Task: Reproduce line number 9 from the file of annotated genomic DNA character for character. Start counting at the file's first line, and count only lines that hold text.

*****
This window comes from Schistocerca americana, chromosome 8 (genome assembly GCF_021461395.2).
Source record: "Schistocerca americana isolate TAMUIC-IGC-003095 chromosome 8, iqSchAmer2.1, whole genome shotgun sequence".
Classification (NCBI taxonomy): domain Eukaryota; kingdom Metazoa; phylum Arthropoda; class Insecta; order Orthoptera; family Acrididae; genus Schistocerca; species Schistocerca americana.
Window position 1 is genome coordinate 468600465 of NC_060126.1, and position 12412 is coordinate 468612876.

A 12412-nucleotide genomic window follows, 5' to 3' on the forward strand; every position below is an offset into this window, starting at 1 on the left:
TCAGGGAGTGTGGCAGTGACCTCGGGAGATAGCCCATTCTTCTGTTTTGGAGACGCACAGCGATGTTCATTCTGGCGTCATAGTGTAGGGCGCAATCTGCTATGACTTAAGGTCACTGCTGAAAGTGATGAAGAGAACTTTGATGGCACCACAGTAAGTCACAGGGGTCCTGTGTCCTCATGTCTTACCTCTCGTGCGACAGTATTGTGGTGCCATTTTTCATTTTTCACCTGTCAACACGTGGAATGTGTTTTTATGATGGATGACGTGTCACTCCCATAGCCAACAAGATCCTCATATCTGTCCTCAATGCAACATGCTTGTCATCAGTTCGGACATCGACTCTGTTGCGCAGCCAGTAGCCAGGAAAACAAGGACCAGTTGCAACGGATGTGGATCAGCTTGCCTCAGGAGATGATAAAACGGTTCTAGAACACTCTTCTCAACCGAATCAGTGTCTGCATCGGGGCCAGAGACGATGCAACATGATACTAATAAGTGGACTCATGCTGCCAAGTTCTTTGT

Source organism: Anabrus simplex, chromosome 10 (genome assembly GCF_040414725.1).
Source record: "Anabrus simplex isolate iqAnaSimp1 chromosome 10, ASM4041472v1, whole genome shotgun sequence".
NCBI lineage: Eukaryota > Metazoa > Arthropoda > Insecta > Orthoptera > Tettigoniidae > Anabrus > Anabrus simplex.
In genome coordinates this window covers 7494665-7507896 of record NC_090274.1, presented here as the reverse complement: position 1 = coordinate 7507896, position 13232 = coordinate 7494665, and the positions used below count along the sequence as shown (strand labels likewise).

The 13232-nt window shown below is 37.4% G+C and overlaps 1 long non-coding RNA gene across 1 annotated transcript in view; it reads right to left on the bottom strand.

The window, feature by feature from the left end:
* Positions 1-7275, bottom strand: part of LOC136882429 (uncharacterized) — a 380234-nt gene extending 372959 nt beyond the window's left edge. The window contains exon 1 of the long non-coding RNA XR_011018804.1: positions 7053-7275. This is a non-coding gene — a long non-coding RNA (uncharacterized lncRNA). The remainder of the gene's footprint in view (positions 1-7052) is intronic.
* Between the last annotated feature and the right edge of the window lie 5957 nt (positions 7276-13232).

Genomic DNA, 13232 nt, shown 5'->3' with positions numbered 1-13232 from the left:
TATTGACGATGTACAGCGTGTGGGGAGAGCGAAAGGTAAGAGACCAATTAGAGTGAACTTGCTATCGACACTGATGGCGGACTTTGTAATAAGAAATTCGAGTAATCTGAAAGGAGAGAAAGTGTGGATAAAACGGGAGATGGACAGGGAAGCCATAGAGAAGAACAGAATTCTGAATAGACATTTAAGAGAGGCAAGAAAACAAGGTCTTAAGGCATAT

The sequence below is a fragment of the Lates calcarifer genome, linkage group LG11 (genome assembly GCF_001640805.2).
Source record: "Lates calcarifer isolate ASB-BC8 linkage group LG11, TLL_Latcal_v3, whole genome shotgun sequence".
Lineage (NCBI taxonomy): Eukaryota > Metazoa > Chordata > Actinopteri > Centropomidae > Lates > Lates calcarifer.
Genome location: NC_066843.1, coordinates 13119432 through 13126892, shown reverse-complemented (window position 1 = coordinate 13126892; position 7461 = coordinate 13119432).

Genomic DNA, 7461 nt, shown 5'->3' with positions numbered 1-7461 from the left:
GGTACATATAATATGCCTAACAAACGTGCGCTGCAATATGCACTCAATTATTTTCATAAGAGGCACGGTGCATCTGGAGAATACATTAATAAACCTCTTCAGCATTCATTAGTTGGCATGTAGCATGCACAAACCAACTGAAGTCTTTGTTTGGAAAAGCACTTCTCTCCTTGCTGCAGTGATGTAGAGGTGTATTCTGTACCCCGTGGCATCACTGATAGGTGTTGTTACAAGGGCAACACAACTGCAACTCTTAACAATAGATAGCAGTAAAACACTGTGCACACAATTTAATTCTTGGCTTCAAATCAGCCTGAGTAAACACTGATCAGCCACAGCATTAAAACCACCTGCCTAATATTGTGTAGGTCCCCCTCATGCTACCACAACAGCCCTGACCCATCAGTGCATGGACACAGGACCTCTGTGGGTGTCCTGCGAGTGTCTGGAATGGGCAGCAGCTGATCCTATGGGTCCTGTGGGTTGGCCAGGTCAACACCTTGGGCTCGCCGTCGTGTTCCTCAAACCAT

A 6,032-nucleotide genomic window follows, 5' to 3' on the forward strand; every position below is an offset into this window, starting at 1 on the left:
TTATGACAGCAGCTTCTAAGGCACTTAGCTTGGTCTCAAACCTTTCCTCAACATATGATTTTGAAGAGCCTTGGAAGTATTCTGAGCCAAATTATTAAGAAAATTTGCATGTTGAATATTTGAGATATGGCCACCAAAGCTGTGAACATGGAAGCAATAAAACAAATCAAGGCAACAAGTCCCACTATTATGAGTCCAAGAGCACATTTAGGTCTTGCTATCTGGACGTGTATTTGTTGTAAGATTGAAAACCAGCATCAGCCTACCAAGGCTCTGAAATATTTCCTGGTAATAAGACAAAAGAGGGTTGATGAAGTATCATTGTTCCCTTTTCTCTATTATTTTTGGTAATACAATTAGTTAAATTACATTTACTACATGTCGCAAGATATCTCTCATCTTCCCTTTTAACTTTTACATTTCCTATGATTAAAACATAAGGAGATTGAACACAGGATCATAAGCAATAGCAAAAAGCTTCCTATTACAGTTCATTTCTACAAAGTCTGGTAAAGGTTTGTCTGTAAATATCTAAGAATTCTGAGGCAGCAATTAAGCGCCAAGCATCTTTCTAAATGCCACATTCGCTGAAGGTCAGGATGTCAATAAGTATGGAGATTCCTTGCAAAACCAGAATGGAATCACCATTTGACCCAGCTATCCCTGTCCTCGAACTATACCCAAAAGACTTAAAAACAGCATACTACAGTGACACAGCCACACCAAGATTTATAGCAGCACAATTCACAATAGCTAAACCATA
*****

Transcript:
NCBI lineage: Eukaryota > Metazoa > Arthropoda > Insecta > Orthoptera > Tettigoniidae > Anabrus > Anabrus simplex.